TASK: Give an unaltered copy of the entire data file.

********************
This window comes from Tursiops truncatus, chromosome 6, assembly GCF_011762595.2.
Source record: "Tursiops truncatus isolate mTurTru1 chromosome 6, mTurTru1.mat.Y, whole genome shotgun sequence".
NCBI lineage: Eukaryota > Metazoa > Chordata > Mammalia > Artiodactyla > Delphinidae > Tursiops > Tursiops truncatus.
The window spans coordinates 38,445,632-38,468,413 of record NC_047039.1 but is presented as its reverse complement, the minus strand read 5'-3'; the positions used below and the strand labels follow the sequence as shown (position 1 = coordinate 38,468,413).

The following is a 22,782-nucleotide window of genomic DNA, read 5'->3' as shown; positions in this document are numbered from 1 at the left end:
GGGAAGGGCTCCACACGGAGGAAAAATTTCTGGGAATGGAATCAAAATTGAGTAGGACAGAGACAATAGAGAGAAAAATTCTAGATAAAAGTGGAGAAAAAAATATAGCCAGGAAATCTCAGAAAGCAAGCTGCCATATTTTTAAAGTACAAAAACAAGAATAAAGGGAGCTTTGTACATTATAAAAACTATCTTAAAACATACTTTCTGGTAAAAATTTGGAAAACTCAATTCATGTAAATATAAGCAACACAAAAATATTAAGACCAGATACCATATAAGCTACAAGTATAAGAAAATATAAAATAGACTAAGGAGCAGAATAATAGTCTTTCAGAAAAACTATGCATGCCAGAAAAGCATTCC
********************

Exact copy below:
This window comes from Tursiops truncatus, chromosome 6, assembly GCF_011762595.2.
Source record: "Tursiops truncatus isolate mTurTru1 chromosome 6, mTurTru1.mat.Y, whole genome shotgun sequence".
NCBI lineage: Eukaryota > Metazoa > Chordata > Mammalia > Artiodactyla > Delphinidae > Tursiops > Tursiops truncatus.
The window spans coordinates 38,445,632-38,468,413 of record NC_047039.1 but is presented as its reverse complement, the minus strand read 5'-3'; the positions used below and the strand labels follow the sequence as shown (position 1 = coordinate 38,468,413).

The following is a 22,782-nucleotide window of genomic DNA, read 5'->3' as shown; positions in this document are numbered from 1 at the left end:
GGGAAGGGCTCCACACGGAGGAAAAATTTCTGGGAATGGAATCAAAATTGAGTAGGACAGAGACAATAGAGAGAAAAATTCTAGATAAAAGTGGAGAAAAAAATATAGCCAGGAAATCTCAGAAAGCAAGCTGCCATATTTTTAAAGTACAAAAACAAGAATAAAGGGAGCTTTGTACATTATAAAAACTATCTTAAAACATACTTTCTGGTAAAAATTTGGAAAACTCAATTCATGTAAATATAAGCAACACAAAAATATTAAGACCAGATACCATATAAGCTACAAGTATAAGAAAATATAAAATAGACTAAGGAGCAGAATAATAGTCTTTCAGAAAAACTATGCATGCCAGAAAAGCATTCC